The Water Reclamation Plant treats wastewater for the city’s residents, industries, and frequent visitors. The original facility was built in 1926 and was one of the first wastewater treatment plants to operate in Minnesota. The facility continually undergoes change to comply with effluent regulations and meet the needs of the growing Rochester community. The Water Reclamation Plant is located at 37th Street and West River Parkway.
The Water Reclamation Plant is staffed 24 hours per day and has 29 full time employees. The site is situated on 32 acres with buildings covering 8 acres. There are two parallel treatment processes used on site. The High Purity Oxygen (HPO) plant was placed into operation in 1983 and is rated at 19.1 million gallons per day. The Aeration Basin Complex (ABC) was placed into operation in 2007 and is rated at 4.75 million gallons per day. The Rochester Water Reclamation Plant currently treats an average of 13 million gallons of wastewater per day using a combination of physical, chemical, and biological steps to treat pollutants. The wastewater goes through at least ten different steps, which takes approximately 24 hours to complete, before the water is discharged to the South Fork of the Zumbro River.
Headworks: Wastewater enters the plant where centrifugal pumps lift the flow 65 feet to the headworks for preliminary treatment. This is the only time the liquid stream is pumped, and hence fourth will gravity flow through all the remaining processes. The first process encountered is the fine screens that allow liquids to pass through while catching any debris larger than 6 mm. After the screens, a vortex grit unit removes grit, sand, and heavier particulates. Flow is then directed to the HPO Plant, the ABC Plant, or the equalization basin. Equalization is a storage tank that allows flow to be stored during high flow periods and released during low flows reducing strain on the plant.
Primary Clarification: Primary clarification is used to separate out solids that will fall out of suspension when flow velocity is reduced. Solids are collected at the bottom of the tank and sent to the solids treatment portion of the plant. Approximately 50% of total suspended solids and 40% of organics are removed in primary clarification.
Activated Sludge: Both the HPO and ABC plants use an activated sludge process which uses biological growth to remove pollutants that otherwise would be extremely difficult to remove by chemical or physical means. The general concept is the same between the two plants however there are some differences, primarily that the HPO plant uses high purity oxygen (92% oxygen) to meet the aeration requirements of the microorganisms. The HPO plant is also broken into two stages, the first being for organic removal and the second being for ammonia removal. ABC plant removes the same pollutants but use conventional air (21% oxygen) and removes organics and ammonia in the same tank.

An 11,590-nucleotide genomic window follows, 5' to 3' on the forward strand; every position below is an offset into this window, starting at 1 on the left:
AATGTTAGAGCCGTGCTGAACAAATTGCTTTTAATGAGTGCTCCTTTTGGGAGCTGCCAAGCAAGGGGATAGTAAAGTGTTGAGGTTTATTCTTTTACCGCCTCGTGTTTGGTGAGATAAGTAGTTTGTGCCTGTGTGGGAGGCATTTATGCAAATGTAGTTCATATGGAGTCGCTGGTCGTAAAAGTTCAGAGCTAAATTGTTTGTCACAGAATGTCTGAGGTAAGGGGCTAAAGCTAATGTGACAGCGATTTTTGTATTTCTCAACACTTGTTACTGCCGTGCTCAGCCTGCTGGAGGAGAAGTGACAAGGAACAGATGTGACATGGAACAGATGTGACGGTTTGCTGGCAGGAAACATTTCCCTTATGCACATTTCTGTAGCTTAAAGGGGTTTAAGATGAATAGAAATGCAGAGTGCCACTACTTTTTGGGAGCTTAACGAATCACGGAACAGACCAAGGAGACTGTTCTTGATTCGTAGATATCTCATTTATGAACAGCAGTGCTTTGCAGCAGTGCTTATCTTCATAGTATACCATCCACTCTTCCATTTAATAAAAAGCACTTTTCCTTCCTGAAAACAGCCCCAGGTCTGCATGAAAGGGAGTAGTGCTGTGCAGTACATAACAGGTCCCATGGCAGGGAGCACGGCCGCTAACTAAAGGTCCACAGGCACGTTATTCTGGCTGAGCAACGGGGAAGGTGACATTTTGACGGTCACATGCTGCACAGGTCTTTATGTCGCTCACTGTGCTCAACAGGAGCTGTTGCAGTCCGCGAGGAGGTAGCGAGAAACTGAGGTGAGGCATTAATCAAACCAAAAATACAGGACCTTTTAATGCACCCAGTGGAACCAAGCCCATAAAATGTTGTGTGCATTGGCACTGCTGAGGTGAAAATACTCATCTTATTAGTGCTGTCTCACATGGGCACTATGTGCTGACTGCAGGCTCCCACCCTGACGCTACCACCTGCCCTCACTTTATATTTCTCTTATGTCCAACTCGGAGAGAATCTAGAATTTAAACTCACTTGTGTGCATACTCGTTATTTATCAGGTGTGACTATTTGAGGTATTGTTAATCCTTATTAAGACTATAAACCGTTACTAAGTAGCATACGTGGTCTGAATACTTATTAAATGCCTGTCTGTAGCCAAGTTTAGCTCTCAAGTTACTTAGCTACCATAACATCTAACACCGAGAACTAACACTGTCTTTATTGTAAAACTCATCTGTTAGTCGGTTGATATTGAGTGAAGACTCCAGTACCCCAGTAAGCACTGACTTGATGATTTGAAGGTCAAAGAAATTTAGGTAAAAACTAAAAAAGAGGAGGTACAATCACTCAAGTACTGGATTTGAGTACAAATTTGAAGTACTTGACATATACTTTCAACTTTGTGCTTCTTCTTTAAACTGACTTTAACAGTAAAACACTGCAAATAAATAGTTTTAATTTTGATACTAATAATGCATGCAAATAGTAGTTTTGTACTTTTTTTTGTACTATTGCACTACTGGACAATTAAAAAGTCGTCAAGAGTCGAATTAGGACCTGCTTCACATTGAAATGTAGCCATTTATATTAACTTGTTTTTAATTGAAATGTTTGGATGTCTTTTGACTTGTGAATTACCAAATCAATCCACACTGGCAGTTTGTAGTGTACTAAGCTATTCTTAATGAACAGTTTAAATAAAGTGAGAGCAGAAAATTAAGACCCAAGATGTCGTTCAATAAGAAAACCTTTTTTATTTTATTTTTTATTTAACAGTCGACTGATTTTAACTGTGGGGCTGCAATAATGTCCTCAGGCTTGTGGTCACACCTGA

Advanced Treatment: The Rochester Water Reclamation Plant uses several advanced treatment technologies including biological nutrient removal. Both plants perform nitrification and the ABC plant has the ability for denitrification (or the conversion of nitrates to nitrogen gas) and biological phosphorous removal. Both plants inject ferric chloride into the primary clarifiers and have the ability to inject alum into the final clarifiers to assist in precipitation of phosphorous.
Disinfection: Between April and October, chlorine is added to the treated wastewater to kill most remaining microorganisms from the activated sludge that weren't captured in the clarifiers. This protects any people or animals that come in contact with the reclaimed water after it is released to the Zumbro River. Sodium bisulfite is used to neutralize any residual chlorine to prevent any negative impacts to downstream aquatic life. The reclaimed water is also aerated during conveyance to the river to increase dissolved oxygen levels for aquatic life.
Solids Processing: Waste activated sludge from both stages in the HPO plant and the ABC plant are thickened on the gravity belt thickeners (GBT's) prior to being combined with primary sludge. Blended sludge is anaerobically digested in single stage digester with a detention time of approximately 30 days that produces a methane rich gas byproduct. The digested sludge is thickened using GBT's to reduce the volume before being stored and ultimately being land applied seasonally.
Additional Handouts and Treatment Summary